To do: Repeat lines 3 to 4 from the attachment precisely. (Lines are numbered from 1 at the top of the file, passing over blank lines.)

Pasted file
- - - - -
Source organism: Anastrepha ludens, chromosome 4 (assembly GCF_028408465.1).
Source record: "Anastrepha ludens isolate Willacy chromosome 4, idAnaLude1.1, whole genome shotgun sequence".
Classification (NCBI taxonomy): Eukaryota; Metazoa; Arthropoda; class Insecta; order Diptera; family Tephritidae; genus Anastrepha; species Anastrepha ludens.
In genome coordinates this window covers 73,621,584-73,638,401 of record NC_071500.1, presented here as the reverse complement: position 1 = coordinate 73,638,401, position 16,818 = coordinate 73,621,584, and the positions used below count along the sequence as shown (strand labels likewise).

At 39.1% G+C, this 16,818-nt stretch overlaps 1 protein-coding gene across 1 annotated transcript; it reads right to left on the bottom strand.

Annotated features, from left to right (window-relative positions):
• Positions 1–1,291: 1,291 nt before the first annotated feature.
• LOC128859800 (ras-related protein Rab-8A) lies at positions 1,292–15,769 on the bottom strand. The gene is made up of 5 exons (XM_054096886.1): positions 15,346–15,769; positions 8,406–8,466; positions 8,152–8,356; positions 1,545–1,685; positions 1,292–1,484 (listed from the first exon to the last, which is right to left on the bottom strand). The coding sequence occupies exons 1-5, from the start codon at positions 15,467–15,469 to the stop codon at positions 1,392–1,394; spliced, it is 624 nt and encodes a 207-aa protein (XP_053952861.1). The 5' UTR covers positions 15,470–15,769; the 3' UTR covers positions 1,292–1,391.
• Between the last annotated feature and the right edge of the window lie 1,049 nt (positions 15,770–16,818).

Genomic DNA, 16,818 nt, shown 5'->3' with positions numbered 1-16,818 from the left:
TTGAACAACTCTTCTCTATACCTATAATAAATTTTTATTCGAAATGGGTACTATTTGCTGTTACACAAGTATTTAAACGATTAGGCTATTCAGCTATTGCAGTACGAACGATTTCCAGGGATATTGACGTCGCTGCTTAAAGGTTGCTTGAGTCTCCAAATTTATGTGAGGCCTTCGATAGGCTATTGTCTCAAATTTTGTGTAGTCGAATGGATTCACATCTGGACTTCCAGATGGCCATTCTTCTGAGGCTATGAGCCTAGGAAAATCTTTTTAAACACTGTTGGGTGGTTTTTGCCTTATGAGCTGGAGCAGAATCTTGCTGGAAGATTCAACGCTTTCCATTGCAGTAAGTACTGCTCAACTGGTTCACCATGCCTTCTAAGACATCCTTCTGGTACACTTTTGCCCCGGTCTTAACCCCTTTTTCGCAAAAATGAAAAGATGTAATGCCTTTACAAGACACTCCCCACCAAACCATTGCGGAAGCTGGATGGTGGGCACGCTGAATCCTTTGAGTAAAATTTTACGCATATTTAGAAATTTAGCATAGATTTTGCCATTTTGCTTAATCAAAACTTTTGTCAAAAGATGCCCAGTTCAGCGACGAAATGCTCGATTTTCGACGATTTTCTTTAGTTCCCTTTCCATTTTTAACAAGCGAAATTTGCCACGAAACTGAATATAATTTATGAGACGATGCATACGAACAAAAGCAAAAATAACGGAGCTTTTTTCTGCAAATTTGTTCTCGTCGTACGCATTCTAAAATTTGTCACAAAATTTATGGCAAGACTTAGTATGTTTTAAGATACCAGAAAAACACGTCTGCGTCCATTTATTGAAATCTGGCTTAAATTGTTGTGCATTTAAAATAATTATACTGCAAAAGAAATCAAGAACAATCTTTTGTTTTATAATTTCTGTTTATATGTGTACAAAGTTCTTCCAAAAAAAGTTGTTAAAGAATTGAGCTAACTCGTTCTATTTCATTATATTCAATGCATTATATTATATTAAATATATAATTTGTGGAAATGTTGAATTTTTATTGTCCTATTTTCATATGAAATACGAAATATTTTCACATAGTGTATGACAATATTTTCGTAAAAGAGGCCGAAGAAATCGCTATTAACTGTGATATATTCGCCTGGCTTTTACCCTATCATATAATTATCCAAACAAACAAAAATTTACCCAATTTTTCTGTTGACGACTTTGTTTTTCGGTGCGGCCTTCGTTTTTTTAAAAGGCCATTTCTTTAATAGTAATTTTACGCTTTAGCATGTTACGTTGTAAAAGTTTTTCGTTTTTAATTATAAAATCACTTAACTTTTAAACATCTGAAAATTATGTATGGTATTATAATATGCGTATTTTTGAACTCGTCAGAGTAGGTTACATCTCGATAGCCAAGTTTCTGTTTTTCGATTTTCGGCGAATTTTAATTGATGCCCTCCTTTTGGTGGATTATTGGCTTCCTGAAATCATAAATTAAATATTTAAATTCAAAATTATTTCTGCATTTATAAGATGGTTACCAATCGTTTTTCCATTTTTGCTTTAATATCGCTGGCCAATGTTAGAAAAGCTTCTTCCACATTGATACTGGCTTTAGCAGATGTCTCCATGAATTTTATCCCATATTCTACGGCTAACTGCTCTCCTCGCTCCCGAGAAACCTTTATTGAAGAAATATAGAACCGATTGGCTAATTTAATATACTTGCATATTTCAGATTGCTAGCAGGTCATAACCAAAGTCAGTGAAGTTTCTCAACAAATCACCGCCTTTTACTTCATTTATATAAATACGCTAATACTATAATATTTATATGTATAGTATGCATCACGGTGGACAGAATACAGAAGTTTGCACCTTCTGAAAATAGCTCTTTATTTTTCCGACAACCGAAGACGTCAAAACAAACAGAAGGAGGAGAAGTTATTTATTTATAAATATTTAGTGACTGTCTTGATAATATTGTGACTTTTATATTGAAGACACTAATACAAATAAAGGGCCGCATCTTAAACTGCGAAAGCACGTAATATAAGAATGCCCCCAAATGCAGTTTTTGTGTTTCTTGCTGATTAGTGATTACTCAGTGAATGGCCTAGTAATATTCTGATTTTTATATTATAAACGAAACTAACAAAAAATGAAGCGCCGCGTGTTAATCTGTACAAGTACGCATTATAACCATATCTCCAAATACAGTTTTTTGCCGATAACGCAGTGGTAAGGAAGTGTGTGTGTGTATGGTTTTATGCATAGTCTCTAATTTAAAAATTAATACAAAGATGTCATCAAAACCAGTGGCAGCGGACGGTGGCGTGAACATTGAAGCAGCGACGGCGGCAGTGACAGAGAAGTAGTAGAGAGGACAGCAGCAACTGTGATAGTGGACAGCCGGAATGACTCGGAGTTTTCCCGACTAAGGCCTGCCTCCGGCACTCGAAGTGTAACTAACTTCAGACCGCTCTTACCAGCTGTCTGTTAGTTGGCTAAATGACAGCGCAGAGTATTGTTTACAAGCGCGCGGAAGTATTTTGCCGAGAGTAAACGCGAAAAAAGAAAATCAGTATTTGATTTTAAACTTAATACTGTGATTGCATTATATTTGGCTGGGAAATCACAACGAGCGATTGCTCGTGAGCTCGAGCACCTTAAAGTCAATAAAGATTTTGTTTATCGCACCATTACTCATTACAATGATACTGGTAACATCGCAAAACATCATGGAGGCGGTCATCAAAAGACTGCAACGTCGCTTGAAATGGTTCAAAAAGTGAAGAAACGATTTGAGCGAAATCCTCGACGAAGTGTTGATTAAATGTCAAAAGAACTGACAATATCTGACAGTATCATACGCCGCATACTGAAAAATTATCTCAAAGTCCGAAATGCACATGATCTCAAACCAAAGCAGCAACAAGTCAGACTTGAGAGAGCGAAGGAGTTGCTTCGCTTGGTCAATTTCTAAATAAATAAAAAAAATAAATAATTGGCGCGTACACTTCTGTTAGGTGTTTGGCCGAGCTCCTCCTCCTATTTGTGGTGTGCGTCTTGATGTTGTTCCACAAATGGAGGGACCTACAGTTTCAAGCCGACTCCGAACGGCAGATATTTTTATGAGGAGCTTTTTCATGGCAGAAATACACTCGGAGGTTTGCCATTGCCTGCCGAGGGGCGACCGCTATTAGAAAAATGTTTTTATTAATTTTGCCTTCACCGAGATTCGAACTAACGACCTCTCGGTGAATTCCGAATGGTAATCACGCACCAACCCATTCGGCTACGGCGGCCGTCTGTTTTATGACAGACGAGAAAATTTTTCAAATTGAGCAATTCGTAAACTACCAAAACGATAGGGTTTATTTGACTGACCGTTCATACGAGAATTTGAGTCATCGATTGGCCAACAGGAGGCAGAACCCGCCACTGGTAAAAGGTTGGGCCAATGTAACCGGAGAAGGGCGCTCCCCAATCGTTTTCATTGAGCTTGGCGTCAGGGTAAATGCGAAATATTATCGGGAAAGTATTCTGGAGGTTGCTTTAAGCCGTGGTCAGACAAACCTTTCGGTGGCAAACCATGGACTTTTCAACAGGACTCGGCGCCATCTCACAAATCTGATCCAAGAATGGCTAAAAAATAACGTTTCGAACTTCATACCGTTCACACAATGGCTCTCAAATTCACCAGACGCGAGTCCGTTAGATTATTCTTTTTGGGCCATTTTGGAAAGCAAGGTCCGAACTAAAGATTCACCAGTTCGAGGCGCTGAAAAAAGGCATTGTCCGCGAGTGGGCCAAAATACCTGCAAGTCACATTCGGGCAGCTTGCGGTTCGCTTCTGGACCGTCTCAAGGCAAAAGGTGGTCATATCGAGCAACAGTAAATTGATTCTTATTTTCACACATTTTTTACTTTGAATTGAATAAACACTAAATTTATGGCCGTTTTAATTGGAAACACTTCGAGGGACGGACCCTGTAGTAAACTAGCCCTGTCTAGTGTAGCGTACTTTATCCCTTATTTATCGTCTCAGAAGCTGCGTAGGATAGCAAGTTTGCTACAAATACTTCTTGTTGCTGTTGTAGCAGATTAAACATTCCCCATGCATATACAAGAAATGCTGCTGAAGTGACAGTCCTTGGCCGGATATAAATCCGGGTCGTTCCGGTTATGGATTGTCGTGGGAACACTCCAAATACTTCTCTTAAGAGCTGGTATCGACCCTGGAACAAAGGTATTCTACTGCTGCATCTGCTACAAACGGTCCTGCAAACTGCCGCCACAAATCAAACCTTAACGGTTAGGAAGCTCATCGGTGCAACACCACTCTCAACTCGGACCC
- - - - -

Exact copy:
Classification (NCBI taxonomy): Eukaryota; Metazoa; Arthropoda; class Insecta; order Diptera; family Tephritidae; genus Anastrepha; species Anastrepha ludens.
In genome coordinates this window covers 73,621,584-73,638,401 of record NC_071500.1, presented here as the reverse complement: position 1 = coordinate 73,638,401, position 16,818 = coordinate 73,621,584, and the positions used below count along the sequence as shown (strand labels likewise).